The government has given its approval to implement major reforms to the UK’s banking sector – with the biggest change forcing banks to separate out their retail operations and risky investment banking operations.
The proposals from the Independent Commission on Banking (ICB), run by Sir John Vickers, have been endorsed by the government and will be implemented by 2015.
Chancellor George Osborne said that ‘it’s important to know that this ringfence will not prevent banks from failing, but it does mean if banks get into trouble, those elements of the banking system that are vital for families, businesses and for the whole economy can continue without resort to the taxpayer.’
Banks must now hold more capital in reserve to absorb losses. The proposals initially required banks to hold a minimum of 17% in reserve. Mr Osborne confirmed that this will remain in place but would only apply to the UK operations of British banks.
RBS to be cut down in size
Along with agreeing to the proposals of the ICB, Mr Osborne also announced that state-owned Royal Bank of Scotland (RBS) should reduce the size of its investment banking arm.
Mr Osborne said: ‘RBS itself has made significant changes since 2008, including reducing the size of its investment bank by half. But I believe RBS needs to go further and the management agrees. RBS will make further significant reductions in the investment bank, scaling back riskier activities that are heavy users of capital or funding.’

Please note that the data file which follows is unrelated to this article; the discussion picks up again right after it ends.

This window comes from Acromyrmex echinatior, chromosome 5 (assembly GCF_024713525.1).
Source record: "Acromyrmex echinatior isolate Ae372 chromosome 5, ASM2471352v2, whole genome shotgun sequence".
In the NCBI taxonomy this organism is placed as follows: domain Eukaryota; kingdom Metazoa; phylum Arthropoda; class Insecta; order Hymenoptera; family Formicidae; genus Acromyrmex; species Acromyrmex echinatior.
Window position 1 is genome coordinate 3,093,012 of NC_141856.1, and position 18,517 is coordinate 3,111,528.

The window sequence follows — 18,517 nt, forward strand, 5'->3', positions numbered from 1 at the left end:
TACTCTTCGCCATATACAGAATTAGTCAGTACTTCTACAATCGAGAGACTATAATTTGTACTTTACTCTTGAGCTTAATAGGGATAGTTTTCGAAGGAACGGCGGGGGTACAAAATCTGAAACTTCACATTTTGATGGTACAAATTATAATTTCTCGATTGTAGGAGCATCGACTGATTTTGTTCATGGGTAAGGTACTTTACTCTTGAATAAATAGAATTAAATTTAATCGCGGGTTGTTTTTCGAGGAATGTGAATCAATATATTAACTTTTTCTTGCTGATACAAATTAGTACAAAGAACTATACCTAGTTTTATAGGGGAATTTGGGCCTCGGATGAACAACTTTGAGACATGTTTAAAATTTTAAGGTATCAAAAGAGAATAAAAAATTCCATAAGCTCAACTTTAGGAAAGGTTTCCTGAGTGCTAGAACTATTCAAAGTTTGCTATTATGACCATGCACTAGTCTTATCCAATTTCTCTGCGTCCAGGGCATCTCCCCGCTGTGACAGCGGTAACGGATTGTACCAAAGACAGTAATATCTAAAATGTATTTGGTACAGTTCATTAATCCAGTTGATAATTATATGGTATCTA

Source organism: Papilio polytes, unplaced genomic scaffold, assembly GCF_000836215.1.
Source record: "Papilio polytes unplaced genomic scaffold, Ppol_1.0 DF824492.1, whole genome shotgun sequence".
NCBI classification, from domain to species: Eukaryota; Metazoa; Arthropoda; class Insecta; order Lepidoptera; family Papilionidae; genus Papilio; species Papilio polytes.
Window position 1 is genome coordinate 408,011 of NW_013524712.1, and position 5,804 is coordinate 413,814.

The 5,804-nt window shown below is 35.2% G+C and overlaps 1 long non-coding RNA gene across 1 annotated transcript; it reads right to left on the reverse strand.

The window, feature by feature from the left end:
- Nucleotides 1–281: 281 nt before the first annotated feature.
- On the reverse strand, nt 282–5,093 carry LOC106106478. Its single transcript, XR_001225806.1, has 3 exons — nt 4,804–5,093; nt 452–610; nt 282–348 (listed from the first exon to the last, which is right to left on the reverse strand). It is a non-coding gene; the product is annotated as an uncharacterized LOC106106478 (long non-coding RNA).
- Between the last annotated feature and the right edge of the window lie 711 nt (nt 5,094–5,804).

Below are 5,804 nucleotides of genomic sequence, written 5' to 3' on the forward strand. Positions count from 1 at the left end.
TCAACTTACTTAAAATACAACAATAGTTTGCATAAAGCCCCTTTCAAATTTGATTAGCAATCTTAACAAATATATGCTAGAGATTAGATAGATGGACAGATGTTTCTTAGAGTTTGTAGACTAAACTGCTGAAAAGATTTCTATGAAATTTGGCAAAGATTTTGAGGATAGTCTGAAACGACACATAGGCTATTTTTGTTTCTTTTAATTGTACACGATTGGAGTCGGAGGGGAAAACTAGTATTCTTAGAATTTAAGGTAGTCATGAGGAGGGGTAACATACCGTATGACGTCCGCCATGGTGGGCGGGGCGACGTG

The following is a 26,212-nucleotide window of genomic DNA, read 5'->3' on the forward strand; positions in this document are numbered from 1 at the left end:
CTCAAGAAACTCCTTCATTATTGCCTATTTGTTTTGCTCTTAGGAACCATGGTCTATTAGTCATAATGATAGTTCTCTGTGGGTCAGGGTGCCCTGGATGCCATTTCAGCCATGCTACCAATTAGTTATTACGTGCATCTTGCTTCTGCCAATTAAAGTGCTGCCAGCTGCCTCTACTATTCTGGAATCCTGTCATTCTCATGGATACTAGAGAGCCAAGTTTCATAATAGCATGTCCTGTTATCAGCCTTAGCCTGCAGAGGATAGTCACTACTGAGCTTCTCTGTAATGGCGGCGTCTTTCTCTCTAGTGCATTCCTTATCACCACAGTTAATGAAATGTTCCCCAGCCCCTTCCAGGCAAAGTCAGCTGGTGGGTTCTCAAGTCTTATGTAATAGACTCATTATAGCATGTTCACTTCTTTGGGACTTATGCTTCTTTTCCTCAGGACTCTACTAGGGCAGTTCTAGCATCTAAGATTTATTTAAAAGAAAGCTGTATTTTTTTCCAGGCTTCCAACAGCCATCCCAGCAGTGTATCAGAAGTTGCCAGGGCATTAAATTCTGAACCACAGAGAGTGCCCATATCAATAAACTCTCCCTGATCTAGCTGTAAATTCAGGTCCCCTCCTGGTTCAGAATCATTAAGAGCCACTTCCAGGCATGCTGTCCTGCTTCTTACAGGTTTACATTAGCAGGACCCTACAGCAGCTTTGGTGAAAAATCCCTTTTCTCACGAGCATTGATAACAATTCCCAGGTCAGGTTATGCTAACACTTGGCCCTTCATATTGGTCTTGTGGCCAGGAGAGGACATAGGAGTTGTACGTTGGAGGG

More competition in banking
Which? has campaigned for greater reform of UK banking but believes the government could go further to promote banking competition.
Which? chief executive Peter Vicary- Smith said: ‘The Government is right to concentrate on the fast introduction of retail bank ring-fencing. People are sick and tired of losing money on bailouts and want their savings to be protected from risky investment banking.
‘It’s vital that steps are taken to promote choice on the high street, but Lloyds is already a mega bank and needs to be forced to sell more branches. Without strong action, consumers will continue to pay the price for a lack of competition.
‘People have told us that portable bank account numbers will encourage them to switch their current accounts. Banks will only feel the pressure of real competition when customers vote with their feet and portable account numbers will give people the tool they need to do that.’